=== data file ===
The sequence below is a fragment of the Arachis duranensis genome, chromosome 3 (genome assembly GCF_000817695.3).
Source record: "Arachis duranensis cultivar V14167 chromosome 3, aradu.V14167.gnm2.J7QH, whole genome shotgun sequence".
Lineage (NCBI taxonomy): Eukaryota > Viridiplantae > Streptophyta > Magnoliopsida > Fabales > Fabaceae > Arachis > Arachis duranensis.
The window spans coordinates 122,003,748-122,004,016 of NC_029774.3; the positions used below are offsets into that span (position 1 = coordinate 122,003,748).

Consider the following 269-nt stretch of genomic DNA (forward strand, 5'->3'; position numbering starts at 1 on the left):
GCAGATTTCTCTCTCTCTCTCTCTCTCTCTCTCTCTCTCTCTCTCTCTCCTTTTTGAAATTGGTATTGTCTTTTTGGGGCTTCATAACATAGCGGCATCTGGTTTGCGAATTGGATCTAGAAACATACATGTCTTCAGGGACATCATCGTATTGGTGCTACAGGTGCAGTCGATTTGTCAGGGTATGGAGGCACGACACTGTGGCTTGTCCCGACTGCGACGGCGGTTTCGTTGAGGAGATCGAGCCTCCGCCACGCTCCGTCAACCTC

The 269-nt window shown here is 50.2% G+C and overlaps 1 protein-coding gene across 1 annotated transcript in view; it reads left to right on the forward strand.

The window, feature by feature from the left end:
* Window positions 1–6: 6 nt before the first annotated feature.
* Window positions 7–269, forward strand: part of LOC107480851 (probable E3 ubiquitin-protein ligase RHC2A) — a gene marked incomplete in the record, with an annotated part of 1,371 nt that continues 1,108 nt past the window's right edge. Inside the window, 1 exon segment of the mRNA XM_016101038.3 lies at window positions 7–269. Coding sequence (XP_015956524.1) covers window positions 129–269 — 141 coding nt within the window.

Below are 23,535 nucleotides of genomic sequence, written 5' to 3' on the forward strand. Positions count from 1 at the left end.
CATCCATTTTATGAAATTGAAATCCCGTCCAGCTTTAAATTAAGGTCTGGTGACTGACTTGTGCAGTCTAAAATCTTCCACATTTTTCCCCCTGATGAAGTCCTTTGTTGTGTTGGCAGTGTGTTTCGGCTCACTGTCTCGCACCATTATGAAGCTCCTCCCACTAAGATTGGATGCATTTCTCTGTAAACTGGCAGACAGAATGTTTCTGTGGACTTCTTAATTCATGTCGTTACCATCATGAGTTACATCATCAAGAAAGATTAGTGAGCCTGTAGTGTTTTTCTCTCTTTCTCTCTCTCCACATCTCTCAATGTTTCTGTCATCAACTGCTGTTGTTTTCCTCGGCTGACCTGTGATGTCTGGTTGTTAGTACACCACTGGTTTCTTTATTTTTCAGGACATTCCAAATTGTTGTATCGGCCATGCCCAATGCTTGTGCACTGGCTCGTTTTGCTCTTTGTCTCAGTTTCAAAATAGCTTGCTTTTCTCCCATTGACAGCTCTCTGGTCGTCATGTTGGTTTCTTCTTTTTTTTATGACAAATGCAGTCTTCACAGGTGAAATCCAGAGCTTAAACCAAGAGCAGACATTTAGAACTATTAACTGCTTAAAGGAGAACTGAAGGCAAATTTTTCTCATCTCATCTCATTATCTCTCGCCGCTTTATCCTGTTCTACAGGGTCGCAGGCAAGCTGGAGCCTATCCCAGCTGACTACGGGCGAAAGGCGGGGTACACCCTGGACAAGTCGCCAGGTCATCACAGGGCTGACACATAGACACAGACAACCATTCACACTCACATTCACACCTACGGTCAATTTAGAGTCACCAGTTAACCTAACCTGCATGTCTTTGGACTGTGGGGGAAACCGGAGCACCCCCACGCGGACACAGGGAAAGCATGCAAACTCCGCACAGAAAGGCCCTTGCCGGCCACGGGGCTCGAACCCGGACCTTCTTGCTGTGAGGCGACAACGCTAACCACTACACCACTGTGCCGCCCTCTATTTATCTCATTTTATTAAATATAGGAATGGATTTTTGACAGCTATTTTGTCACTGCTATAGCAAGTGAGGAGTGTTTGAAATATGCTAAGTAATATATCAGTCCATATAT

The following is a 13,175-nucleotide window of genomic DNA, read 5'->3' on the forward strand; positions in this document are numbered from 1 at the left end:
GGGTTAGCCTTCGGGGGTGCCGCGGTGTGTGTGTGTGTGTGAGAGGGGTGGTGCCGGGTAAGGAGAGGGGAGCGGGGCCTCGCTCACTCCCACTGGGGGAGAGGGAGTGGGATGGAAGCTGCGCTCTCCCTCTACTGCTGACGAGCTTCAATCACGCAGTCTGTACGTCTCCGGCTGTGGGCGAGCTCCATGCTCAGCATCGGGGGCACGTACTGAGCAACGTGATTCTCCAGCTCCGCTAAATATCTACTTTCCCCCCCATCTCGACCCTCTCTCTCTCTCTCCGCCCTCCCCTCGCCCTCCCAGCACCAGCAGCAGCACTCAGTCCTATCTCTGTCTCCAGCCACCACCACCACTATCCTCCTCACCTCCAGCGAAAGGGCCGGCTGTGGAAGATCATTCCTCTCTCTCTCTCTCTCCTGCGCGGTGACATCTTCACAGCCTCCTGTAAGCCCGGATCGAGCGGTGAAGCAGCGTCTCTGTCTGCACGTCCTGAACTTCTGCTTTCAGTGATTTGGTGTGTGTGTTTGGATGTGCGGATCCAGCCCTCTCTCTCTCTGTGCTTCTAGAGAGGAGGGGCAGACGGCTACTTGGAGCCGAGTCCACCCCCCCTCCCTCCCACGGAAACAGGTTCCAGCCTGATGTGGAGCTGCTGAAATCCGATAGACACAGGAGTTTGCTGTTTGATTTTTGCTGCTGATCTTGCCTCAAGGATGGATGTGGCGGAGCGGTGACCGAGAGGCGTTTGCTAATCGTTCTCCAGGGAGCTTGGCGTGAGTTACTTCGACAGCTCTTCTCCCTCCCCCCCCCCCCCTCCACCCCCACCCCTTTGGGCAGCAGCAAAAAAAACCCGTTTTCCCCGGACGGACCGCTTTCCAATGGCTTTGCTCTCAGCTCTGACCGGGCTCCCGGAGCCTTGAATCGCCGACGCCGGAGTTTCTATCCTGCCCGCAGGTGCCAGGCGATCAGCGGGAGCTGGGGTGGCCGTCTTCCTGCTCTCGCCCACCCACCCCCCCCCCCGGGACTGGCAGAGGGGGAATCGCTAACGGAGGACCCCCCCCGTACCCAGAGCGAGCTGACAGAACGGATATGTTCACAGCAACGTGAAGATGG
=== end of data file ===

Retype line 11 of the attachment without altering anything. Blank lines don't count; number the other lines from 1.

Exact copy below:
Below are 23,535 nucleotides of genomic sequence, written 5' to 3' on the forward strand. Positions count from 1 at the left end.